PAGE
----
I don't remember the last time someone at work took responsibility for a mistake.
I take that back – the last time, it was me. I reported that I went forward in a project without the support I needed, knowing that I would just have to make do with being shorthanded, overworked, and very nearly overwhelmed. Alright, I halfway take that back – I did this in front of bosses who long knew of the issue and who, in my opinion, should have been quick to say that the responsibility was shared between us with the lion’s share belonging to them for allowing the mismanagement of my time and effort on their behalf. [I’m dropping a lot of context, so I guess you’ll just have to take my word for accuracy.] I’m taking it back because raising my hand to accept responsibility was in no uncertain terms a MacGuffin I played to see where the bosses’ lines were in protecting employees in the future and to see if they would step up to taking the buck.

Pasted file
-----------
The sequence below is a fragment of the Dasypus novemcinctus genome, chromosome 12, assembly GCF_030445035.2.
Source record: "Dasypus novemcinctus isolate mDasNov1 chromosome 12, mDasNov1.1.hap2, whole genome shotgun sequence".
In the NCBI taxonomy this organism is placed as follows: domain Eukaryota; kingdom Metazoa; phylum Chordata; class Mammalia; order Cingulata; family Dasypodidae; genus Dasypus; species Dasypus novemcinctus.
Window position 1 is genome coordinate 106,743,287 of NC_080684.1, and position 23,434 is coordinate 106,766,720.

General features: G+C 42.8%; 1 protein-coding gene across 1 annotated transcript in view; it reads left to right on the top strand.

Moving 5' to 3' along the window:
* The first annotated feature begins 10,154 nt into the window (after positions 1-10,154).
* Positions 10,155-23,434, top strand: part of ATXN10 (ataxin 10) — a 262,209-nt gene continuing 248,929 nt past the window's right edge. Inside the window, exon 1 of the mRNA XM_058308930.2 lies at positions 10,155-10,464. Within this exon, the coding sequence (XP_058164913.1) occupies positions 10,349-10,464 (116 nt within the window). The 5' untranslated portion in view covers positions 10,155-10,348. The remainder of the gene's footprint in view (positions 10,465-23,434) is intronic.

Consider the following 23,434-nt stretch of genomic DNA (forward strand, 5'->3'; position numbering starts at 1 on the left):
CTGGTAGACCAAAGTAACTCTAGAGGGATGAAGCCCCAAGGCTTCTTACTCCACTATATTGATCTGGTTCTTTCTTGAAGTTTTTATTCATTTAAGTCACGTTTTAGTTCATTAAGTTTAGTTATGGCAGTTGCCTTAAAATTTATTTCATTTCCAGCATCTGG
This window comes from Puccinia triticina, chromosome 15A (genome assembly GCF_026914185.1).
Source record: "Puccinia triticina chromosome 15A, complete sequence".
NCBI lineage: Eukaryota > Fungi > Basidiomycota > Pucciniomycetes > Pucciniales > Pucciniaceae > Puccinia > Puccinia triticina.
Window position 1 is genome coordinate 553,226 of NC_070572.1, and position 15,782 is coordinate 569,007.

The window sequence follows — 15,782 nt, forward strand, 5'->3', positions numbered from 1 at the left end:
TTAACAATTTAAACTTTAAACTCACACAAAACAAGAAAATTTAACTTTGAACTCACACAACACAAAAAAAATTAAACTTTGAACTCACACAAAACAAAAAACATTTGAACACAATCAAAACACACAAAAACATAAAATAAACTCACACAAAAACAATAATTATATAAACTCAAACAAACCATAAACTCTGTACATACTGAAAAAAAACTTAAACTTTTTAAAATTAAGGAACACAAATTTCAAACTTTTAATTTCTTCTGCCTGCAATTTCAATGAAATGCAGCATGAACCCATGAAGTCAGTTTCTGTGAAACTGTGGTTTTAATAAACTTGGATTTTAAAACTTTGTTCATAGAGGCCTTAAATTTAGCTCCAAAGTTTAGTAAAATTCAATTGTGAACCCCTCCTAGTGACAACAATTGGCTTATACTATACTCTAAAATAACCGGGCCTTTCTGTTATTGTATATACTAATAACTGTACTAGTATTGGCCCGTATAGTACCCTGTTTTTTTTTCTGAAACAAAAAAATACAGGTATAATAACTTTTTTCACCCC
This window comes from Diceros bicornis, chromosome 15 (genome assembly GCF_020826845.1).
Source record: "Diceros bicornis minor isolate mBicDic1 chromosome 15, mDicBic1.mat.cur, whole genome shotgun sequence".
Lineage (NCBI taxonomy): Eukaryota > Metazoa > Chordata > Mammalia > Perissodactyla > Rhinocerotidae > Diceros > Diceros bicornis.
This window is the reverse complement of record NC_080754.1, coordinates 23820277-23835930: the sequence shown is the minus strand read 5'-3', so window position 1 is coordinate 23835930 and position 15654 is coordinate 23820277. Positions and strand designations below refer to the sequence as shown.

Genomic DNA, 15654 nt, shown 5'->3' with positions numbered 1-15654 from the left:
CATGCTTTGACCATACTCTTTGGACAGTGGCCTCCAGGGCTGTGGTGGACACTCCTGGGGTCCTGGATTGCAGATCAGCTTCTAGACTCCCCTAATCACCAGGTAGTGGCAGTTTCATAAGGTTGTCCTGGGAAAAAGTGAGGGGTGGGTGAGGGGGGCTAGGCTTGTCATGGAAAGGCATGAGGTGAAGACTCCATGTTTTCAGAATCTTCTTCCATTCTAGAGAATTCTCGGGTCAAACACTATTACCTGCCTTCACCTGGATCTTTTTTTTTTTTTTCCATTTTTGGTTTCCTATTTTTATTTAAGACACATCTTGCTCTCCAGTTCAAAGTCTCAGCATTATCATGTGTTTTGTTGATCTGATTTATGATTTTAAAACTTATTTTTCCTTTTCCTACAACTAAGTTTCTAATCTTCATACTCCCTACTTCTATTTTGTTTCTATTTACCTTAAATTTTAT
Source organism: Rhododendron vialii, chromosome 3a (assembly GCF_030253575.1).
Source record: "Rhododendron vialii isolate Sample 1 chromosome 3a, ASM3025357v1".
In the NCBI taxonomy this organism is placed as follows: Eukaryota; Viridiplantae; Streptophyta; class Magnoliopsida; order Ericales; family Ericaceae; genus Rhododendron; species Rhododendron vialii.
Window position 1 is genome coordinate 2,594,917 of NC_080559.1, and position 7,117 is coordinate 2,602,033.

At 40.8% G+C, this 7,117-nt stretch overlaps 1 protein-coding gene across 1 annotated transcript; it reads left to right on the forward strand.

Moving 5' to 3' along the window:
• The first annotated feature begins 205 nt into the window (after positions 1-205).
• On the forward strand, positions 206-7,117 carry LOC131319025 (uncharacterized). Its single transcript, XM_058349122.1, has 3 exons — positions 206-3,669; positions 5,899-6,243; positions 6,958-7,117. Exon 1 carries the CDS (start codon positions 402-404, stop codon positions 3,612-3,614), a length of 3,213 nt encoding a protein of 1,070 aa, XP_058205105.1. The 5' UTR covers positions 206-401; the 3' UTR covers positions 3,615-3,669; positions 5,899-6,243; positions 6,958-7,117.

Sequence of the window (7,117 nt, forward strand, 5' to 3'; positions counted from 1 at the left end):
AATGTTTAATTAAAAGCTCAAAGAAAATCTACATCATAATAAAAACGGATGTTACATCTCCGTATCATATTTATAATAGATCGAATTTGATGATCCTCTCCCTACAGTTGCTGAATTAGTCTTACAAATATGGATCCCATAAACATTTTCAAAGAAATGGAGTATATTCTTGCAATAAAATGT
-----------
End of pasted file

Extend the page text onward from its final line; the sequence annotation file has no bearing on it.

When I make a mistake, I learn from it. When I learn from a mistake, I am likely to have just become better at what I am doing. In most instances, I think it should be okay for me to admit to an error; especially as I am expected to (at least attempt to) correct my mistakes. Failing to mention a trivial mistake is likely trivial, likewise failing to mention a catasprophic mistake is likely catasprophic. People who don’t make errors are dishonest. They are dishonest since no such infallible person exists. Public admission of errors can admittedly be dangerous, so I’m not advocating that we go about shouting out our foibles willy-nilly. But I do expect that within a team, with one’s manager, and with one’s direct reports it should be reasonably safe to expose one’s stumbling.
Am I off base? Am I asking too much of a team/manager/direct? Is there a different standard applied to, say, women versus men or senior staff versus junior staff?